Duncan, British Columbia, Canada

History | Geography : Location | Attractions | Sport | Transport

🇨🇦 Duncan is a city on southern Vancouver Island in British Columbia, Canada. It is the smallest city by area (2.07 square kilometres, 0.8 square miles) in Canada. It was incorporated in 1912.


History The community is named after William Chalmers Duncan (born 1836 in Sarnia, Ontario). He arrived in Victoria in May 1862, then in August of that year he was one of the party of a 78 settlers which Governor Douglas took to Cowichan Bay. After going off on several gold rushes, Duncan settled close to the present City of Duncan. He married in 1876, and his son Kenneth became the first Mayor of Duncan. There is a Kenneth Street, as well as a Duncan Street, in the City.

Duncan's farm was named Alderlea, and this was the first name of the adjacent settlement. In August 1886, the Esquimalt and Nanaimo Railway was opened. No stop had been scheduled at Alderlea for the inaugural train bearing Sir John A. Macdonald and Robert Dunsmuir. However, at Duncan's Crossing, the level crossing nearest Alderlea, a crowd of 2,000 had assembled around a decorated arch and the train came to an unplanned halt. According to this legend, a train station was established at the settlement and the city built around it. Initially part of the District of North Cowichan, Duncan felt its needs as an urban settlement in the largely rural municipality were not being met, in particular the need to have proper roadways. After a particularly wet winter in 1911–1912, a vote was held to make Duncan a distinct city, and it was incorporated on March 4, 1912. With the enlargement of North Cowichan in the ensuing decades, there was an effort to re-unite the two municipalities, though a referndum on the matter in June 1978 was soundly defeated.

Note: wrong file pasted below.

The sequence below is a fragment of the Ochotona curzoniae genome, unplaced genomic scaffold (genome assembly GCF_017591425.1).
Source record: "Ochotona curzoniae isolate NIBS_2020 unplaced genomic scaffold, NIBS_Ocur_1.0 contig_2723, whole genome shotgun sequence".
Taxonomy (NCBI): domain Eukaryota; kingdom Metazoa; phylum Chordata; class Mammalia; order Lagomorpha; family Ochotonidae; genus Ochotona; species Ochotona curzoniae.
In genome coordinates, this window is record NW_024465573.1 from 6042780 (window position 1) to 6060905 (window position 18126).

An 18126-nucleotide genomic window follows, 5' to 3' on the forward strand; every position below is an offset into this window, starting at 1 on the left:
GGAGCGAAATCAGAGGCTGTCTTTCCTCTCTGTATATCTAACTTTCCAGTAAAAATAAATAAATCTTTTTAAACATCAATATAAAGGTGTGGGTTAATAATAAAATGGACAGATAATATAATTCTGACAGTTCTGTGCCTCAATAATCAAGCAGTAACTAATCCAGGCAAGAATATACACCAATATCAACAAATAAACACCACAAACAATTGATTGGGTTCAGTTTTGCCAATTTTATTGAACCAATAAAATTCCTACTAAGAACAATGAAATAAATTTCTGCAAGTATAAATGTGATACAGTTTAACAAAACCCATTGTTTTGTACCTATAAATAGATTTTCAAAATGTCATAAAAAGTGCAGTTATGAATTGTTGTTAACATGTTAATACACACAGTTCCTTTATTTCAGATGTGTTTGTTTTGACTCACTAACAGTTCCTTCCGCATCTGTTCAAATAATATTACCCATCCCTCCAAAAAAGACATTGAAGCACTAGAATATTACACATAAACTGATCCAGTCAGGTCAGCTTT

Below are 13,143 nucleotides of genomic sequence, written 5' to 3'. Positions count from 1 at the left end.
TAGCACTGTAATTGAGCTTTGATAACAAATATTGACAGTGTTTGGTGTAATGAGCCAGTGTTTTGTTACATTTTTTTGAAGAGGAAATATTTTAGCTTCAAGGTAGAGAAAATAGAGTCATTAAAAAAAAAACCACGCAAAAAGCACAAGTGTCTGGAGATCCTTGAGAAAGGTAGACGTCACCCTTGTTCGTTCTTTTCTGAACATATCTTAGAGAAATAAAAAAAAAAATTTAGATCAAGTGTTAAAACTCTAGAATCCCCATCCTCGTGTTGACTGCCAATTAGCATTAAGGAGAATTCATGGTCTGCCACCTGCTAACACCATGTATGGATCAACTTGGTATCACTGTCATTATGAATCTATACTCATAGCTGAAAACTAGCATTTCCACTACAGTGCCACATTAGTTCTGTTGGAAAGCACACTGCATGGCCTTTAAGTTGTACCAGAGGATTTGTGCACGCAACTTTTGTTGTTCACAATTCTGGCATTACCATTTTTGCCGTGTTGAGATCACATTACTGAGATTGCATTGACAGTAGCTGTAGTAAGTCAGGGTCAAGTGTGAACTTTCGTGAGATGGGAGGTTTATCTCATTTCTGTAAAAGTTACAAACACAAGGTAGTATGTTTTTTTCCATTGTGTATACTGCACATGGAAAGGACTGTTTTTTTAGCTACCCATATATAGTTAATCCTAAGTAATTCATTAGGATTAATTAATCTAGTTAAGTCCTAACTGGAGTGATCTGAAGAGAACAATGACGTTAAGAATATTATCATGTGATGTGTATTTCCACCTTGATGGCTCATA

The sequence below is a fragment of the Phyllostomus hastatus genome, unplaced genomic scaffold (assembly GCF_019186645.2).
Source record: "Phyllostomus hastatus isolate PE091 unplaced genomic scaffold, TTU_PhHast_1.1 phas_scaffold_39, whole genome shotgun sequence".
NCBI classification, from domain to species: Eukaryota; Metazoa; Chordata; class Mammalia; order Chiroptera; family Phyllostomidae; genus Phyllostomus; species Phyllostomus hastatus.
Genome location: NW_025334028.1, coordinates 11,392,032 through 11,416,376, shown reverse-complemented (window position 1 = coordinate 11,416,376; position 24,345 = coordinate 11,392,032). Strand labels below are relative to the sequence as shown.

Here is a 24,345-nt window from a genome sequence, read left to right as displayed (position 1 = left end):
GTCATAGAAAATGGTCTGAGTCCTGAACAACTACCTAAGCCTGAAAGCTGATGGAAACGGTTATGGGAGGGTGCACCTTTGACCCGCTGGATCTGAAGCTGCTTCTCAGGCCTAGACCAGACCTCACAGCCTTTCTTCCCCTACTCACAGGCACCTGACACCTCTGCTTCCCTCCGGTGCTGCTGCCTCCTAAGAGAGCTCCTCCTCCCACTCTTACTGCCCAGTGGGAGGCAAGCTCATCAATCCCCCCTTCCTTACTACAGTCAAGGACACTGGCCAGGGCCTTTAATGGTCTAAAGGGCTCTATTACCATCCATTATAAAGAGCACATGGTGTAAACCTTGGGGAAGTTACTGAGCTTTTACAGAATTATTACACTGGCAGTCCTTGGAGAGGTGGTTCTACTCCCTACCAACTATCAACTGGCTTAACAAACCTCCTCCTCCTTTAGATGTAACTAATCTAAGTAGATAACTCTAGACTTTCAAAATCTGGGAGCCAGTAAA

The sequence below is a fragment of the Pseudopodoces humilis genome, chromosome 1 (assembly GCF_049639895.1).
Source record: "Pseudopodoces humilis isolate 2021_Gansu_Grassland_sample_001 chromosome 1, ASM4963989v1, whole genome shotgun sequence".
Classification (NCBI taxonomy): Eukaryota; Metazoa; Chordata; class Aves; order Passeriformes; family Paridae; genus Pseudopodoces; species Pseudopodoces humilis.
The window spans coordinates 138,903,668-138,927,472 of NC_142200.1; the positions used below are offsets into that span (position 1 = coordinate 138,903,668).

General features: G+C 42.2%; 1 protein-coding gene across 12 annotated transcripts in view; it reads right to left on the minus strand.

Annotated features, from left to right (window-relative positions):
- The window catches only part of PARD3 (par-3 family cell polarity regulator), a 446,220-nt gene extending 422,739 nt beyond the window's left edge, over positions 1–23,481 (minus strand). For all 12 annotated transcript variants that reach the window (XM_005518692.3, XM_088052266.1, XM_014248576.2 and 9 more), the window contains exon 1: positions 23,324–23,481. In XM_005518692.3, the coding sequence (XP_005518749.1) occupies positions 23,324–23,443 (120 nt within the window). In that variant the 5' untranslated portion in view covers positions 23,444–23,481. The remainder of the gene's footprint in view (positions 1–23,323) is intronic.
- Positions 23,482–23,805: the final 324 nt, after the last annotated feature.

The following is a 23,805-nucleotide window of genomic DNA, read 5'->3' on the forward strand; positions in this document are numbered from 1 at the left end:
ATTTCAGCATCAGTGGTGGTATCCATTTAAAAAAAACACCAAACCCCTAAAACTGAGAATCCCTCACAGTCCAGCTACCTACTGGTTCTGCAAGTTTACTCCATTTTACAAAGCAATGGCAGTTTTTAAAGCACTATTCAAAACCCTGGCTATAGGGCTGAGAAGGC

In the early 1900s, Duncan's Chinatown was the social centre for the Cowichan Valley's Chinese population. Chinatown was concentrated in a single block in the south-western corner of Duncan. At its largest point, Duncan's Chinatown included six Chinese families and 30 merchants who supplied goods and services to the loggers, millworkers, cannery and mine workers in the area. The city tore the buildings down in 1969 to build a new law courts complex. Some materials from the original buildings were used at Whippletree Junction.

In the 1980s, the city was noted in coverage related to the 1985 bombings at Narita Airport in Japan and aboard Air India Flight 182, Canada's largest murder case. Resident Inderjit Singh Reyat purchased bomb parts and a radio at Duncan stores, and used the radio to conceal the bomb. Less than two weeks prior to the bombings, Reyat and suspected Air India mastermind Talwinder Singh Parmar were observed testing explosives in the woods outside of Duncan by the Canadian Security Intelligence Service (CSIS).


Geography: Location The city is about 45 km from both Victoria to the south and Nanaimo to the north.

Although the City of Duncan has a population of just over 5,000, it serves the Cowichan Valley which has a population of approximately 84,000, many of whom live in North Cowichan and Cowichan Tribes. This gives Duncan a much larger perceived "greater" population than that contained within the city limits. People in areas of North Cowichan and bordering on Duncan usually use "Duncan" as their mailing address.

Duncan has one seat on the Cowichan Valley Regional District Board. The name Cowichan is an Anglicization of Halkomelem Quw̓utsun̓, which means "the warm land".


Attractions The City of Duncan was incorporated in 1912 and is known for one of the largest totem pole collections. The City was officially named "City of Totems" in 1985. The City had 44 totem poles in the collection, however one was destroyed in an auto accident, one was gifted to Kaikohe, New Zealand and one returned to earth. In 2007, the City of Duncan deemed copyright privileges of the totem poles. The use of the totems' images for commercial purposes requires the City of Duncan's approval. The Cowichan Historical Society (Museum) provides free totem tours in the summer months.